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If you haven't already, please start by reading Lesson 1: The North Star before proceeding.
As we add more constellations to your repertoire, don't get discouraged if you can't remember all of them right away. Learning your way around the night sky takes patience. Take it one or two constellations at a time, and quiz yourself every time you're outside on a clear night.
The Circumpolar Constellations:
The stars closest to Polaris (the North Star) will always share that region of sky. Since Polaris will never rise or set, those nearby stars will also be above the horizon most of the time.
These are good constellations to become familiar with, because they are always "up" when you want to be stargazing.
Quiz from the last lesson: Can you find the Big Dipper? Can you use the pointer stars to find Polaris? How about the Little Dipper?
The Big and Little Dippers:
OK, you remember how to find these from last time. Here they are with some distractions.
Three more circumpolar constellations are shown here. We'll go through them one at a time. Remember that the stars are not all the same level of brightness, but they're shown equally here for simplicity.
Cepheus, the King:
If you use the pointer stars on the Big Dipper to find Polaris, and then keep going, you'll come to the tip of the crown of King Cepheus.
The square is his head, and the triangle is his crown. He's upside-down here.
Cepheus may be a bit tricky to find, as he is composed of mostly fainter stars. Look for him if you are somewhere without much light pollution and no full moon.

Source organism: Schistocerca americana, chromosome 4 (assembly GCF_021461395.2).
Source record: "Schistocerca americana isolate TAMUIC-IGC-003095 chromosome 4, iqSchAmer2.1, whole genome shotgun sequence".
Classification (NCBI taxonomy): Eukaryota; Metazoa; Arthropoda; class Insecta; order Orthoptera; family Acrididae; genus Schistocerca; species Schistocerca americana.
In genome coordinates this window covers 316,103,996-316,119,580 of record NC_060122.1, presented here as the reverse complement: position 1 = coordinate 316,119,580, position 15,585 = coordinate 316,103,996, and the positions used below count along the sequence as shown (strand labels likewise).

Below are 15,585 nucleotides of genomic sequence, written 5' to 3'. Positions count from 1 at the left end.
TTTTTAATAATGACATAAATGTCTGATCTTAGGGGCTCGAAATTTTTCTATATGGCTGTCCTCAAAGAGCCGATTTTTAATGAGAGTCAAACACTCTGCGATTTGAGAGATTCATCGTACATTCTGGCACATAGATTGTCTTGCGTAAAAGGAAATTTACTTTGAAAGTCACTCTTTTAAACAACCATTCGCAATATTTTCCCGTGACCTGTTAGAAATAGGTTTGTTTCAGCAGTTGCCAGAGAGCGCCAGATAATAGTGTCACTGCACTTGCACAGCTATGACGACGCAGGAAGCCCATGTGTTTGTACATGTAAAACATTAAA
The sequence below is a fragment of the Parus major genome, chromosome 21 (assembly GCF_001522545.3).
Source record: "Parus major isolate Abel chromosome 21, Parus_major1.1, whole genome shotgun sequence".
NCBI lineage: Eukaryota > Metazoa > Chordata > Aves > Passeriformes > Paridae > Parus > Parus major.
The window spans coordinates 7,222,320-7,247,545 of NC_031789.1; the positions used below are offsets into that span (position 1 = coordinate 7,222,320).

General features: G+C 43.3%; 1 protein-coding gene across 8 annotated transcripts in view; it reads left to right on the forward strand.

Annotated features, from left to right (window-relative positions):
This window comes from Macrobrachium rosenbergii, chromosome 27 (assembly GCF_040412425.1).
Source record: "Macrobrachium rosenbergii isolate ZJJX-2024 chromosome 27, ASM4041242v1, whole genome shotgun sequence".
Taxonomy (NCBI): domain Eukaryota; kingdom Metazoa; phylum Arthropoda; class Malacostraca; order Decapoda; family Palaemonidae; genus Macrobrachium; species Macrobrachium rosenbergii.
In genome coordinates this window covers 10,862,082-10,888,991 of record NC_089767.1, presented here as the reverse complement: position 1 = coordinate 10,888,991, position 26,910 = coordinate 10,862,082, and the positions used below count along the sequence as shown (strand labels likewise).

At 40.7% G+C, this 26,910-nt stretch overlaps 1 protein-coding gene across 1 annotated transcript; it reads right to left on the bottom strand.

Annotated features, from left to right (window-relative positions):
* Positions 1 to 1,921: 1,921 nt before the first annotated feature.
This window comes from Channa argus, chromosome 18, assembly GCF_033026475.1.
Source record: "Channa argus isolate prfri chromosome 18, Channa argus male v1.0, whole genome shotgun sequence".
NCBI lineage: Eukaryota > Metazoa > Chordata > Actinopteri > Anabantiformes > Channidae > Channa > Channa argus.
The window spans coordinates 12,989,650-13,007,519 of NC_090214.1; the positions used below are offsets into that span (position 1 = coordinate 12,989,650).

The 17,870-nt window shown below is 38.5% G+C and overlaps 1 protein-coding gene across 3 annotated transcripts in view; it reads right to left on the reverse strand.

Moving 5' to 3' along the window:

Cassiopeia, the Queen:
There are two stars marking where Cepheus's crown meets his face. Cepheus always looks away from the little dipper and toward his wife, Queen Cassiopeia, so the star farther away from the Little Dipper is his eye.
Follow Cepheus's gaze to Queen Cassiopeia. She's the Queen of M&Ms! OK, not really, but she looks like an "M" or a "W" in the sky.
The shape represents her royal throne, in which she sits admiring herself all day.
Draco, the Dragon:
If you create two roughly parallel lines out of the Big Dipper and the Little Dipper, you'll see a semi-straight line of stars in between. This is the end of the tail of Draco.
Follow it up, and curve around the little dipper, then snake your way up again to find the wonky trapezoid that marks his head.
I like to think of Draco as the type of dragon one would find in a Chinese New Year Parade: a head followed by a long, colorful tail.
Bonus Nerdy Bits: The name "Draco" has become quite recognizable as of late, from J.K. Rowling's Harry Potter series. Rowling used many names from astronomy for her characters, including Sirius, Bellatrix, Pollux, Regulus, Arcturus, Alphard, Cassiopeia, Cygnus, Andromeda, Orion (OK, so it's mostly members of the Black family...)